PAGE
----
Wyze security breach — 3 ways to protect your smart home now

Wyze Cam OG attached to wall
(Image credit: Wyze)

Wyze's camera breach last week allowed over 13,000 customers to see into each other's homes. It's not just one company, even the best security cameras from Eufy and TP-Link have been in hot water for mixing up streams or improperly securing certificate layers. With the best smart home devices always connected to the internet, there is always a risk of this happening to you.

You don't want hackers using backdoors to spy on you or other app users accidentally popping in on your interior cameras. While there's not a system out there that's completely immune to an attack, some practical steps can drastically decrease your chance of having your privacy invaded. Here are some quick tips on how to lock down your smart home security system.

Use security cameras with end-to-end encryption

The first step to protecting your home is buying the right security camera from the start. Our picks for the best security cameras come from reputable manufacturers like Ring and Eufy who include privacy layers such as end-to-end encryption. This higher level of security scrambles activity by sending it through a virtual tunnel. Your data is encrypted until it reaches a secure location (one of your trusted devices) so external parties can't see what's happening. While this is the highest level of protection there are still ways to beef up your setup if you're using a non-encrypted model.

Ring Indoor Cam (2nd Gen) 2-pack: was $120 now $99 @ Amazon

Ring Indoor Cam (2nd Gen) 2-pack: was $120 now $99 @ Amazon

These sleek cameras provide a crisp 1080p image with color night vision. They're all about protecting your privacy with a manual audio and video kill switch, end-to-end encryption, and privacy zones which you can configure in the RIng app.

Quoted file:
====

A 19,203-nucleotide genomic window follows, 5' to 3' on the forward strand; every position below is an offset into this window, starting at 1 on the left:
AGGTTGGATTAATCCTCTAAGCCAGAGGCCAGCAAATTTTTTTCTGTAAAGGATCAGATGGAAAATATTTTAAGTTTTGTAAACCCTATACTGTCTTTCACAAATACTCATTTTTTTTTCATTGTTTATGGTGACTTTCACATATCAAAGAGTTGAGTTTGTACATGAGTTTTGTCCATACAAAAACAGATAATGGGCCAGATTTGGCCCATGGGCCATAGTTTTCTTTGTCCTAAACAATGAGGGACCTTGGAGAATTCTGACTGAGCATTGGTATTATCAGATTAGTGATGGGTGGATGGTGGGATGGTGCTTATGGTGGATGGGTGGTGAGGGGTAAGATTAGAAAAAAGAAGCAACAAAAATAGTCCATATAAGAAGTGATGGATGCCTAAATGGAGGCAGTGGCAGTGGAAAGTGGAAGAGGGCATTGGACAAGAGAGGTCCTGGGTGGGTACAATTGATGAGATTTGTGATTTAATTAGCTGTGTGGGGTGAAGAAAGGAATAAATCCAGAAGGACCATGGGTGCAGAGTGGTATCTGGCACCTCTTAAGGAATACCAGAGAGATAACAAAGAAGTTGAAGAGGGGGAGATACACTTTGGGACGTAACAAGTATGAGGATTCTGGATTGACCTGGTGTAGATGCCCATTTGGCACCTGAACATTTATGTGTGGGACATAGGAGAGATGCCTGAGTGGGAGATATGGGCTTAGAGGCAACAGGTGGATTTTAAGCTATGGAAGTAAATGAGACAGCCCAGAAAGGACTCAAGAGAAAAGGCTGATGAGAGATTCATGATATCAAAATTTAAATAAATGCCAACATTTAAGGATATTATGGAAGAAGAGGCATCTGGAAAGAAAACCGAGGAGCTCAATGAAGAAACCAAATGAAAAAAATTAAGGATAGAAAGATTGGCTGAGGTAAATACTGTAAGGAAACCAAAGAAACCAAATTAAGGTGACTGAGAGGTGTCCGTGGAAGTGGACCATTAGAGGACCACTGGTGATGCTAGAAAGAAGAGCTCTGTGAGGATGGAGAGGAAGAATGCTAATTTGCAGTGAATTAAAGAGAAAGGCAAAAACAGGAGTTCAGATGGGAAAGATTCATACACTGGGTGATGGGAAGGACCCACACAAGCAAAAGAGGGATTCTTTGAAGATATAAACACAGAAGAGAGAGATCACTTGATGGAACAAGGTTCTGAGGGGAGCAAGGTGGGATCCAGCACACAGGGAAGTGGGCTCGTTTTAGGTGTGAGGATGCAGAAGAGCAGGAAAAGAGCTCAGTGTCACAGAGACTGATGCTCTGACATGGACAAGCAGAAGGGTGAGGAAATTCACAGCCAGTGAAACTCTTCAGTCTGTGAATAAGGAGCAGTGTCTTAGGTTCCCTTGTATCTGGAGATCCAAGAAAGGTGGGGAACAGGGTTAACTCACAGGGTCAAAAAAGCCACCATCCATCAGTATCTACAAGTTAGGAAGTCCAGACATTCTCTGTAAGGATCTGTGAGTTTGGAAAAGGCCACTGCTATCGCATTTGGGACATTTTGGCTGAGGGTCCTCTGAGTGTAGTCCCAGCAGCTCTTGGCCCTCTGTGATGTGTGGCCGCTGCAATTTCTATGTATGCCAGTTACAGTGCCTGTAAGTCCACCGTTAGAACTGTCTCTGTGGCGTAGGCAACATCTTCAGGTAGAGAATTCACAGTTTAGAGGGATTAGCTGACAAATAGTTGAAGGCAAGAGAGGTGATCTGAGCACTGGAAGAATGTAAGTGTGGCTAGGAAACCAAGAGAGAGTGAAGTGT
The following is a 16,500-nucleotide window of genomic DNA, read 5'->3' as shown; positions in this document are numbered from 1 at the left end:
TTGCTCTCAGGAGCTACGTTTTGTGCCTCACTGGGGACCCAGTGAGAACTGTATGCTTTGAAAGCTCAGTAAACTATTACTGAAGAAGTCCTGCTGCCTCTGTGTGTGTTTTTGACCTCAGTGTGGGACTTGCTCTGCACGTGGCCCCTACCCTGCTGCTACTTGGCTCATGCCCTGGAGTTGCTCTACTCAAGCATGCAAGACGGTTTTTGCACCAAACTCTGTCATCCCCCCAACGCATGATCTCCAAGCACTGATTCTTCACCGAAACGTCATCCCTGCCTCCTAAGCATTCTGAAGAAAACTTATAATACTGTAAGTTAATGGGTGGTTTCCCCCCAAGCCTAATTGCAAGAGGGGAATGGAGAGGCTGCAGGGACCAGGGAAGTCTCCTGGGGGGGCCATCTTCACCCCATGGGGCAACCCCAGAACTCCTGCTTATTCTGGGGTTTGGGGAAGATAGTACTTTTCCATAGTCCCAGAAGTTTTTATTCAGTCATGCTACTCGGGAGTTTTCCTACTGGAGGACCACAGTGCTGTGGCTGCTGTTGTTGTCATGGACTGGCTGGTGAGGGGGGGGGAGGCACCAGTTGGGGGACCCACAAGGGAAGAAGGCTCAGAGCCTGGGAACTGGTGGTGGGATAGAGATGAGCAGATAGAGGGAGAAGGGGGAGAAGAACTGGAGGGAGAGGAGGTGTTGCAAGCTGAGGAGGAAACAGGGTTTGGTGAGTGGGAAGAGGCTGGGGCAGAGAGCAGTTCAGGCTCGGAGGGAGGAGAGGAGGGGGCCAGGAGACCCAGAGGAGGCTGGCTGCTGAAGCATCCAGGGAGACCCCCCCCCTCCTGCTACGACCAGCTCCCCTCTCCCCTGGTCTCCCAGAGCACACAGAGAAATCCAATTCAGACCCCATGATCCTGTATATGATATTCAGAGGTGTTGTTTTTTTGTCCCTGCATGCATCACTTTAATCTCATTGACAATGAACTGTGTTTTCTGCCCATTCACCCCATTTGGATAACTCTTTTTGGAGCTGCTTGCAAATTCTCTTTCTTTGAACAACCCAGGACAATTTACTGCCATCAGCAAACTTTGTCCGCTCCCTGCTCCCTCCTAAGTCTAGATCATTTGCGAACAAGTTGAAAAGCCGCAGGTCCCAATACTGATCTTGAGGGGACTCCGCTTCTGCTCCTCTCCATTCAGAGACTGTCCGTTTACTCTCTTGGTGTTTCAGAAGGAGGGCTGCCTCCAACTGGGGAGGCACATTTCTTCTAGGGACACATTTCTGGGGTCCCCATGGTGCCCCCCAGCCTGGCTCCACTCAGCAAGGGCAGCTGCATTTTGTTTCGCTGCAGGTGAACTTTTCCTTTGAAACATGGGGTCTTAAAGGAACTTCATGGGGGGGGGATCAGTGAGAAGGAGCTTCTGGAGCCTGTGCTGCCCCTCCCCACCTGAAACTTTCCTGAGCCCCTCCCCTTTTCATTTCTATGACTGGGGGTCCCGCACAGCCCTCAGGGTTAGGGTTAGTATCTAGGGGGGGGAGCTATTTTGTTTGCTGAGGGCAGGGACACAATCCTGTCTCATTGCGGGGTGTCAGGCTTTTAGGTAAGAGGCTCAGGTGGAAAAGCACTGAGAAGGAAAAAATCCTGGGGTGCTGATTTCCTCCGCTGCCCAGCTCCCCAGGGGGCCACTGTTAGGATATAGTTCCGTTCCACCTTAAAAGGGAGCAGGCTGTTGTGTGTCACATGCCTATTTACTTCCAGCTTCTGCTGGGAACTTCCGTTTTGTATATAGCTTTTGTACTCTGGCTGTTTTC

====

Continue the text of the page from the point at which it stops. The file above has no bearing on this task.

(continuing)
Set unique passwords and update firmware

Dashlane software screen shot

(Image credit: Tom's Guide)

Use long, unique passwords that consist of different cases and characters to prevent bots from guessing your credentials with a password generation attack. You can use one of the best password managers to generate and store these passwords. If your camera supports two-factor authentication it should always be turned on.

Another effortless way to protect your privacy is to keep your devices' firmware up to date. Poor security certificates leave you vulnerable to man-in-the-middle attacks which criminals employ to view and edit communications between the cameras and your app. Manufacturers push out frequent updates to stay ahead of these potential vulnerabilities. 

Physical privacy shutters

Privacy shutters are a physical line of defense that manually disable your camera's view. They're built-in to models like the SimpliSafe Indoor Security Camera and GE Cync Smart Indoor Camera and are primarily used while you're at home. You can also buy generic options from Amazon like this one ($7, Amazon).

SimpliSafe Indoor Security Camera: was $139 now $118 @ Amazon

SimpliSafe Indoor Security Camera: was $139 now $118 @ Amazon
SimpliSafe's mechanical actuator instantly engages the privacy shutter which you can see and hear with a closed-off lens and click. The only downside to this is that it’s locked into SimpliSafe’s ecosystem, which we think is still one of the best DIY security systems with 24/7 monitoring.

Arlo Essential Indoor Camera: was $99 now $49 @ Amazon

Arlo Essential Indoor Camera: was $99 now $49 @ Amazon
This more affordable option is also equipped with a mechanical privacy cover to cut the video feed when needed. Like other Arlo cameras, it has a built-in siren, sharp 1080p image quality, and 2-way noise canceling audio that makes it a perfect pet or baby monitor.

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Hunter Fenollol
Senior Editor, Smart Home

Hunter Fenollol is a Senior Editor for Tom’s Guide. He specializes in smart home gadgets and appliances. Prior to joining the team, Hunter reviewed computers, wearables, and mixed reality gear for publications that include CNN Underscored, Popular Mechanics, and Laptop Magazine. When he’s not testing out the latest cooking gadgets, you can likely find him playing a round of golf or out with friends feeding his paycheck to a QuickHit slot machine.

Hunter started his career as an intern at Tom’s Guide back in 2019 while in college. He graduated from Long Island University Post with a degree in Communications and minor in Advertising. He has been vlogging ever since the iPhone 4 took front-facing cameras mainstream.